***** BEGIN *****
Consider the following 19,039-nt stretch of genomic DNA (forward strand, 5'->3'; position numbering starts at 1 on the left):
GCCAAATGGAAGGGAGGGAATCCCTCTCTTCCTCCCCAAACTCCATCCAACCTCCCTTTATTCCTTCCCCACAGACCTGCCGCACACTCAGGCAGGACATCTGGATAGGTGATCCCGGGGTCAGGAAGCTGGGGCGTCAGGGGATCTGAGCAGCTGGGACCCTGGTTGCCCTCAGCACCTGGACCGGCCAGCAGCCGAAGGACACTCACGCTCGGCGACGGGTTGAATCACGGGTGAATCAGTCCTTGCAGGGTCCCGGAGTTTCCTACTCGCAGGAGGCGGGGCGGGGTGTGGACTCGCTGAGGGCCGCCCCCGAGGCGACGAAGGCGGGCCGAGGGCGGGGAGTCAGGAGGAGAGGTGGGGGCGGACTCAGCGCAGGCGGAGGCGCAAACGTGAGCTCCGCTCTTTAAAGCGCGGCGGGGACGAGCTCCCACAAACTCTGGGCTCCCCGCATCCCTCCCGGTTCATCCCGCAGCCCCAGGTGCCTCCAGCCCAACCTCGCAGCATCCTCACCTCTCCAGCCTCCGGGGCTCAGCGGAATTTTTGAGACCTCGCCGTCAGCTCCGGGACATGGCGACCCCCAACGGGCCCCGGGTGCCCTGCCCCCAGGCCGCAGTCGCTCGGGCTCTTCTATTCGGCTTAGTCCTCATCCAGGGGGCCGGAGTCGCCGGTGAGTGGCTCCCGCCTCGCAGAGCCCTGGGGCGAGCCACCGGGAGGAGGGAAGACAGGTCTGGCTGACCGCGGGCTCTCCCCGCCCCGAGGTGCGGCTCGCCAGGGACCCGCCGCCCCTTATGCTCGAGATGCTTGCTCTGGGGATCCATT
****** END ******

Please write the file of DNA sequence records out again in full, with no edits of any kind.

Consider the following 19,039-nt stretch of genomic DNA (forward strand, 5'->3'; position numbering starts at 1 on the left):
GCCAAATGGAAGGGAGGGAATCCCTCTCTTCCTCCCCAAACTCCATCCAACCTCCCTTTATTCCTTCCCCACAGACCTGCCGCACACTCAGGCAGGACATCTGGATAGGTGATCCCGGGGTCAGGAAGCTGGGGCGTCAGGGGATCTGAGCAGCTGGGACCCTGGTTGCCCTCAGCACCTGGACCGGCCAGCAGCCGAAGGACACTCACGCTCGGCGACGGGTTGAATCACGGGTGAATCAGTCCTTGCAGGGTCCCGGAGTTTCCTACTCGCAGGAGGCGGGGCGGGGTGTGGACTCGCTGAGGGCCGCCCCCGAGGCGACGAAGGCGGGCCGAGGGCGGGGAGTCAGGAGGAGAGGTGGGGGCGGACTCAGCGCAGGCGGAGGCGCAAACGTGAGCTCCGCTCTTTAAAGCGCGGCGGGGACGAGCTCCCACAAACTCTGGGCTCCCCGCATCCCTCCCGGTTCATCCCGCAGCCCCAGGTGCCTCCAGCCCAACCTCGCAGCATCCTCACCTCTCCAGCCTCCGGGGCTCAGCGGAATTTTTGAGACCTCGCCGTCAGCTCCGGGACATGGCGACCCCCAACGGGCCCCGGGTGCCCTGCCCCCAGGCCGCAGTCGCTCGGGCTCTTCTATTCGGCTTAGTCCTCATCCAGGGGGCCGGAGTCGCCGGTGAGTGGCTCCCGCCTCGCAGAGCCCTGGGGCGAGCCACCGGGAGGAGGGAAGACAGGTCTGGCTGACCGCGGGCTCTCCCCGCCCCGAGGTGCGGCTCGCCAGGGACCCGCCGCCCCTTATGCTCGAGATGCTTGCTCTGGGGATCCATT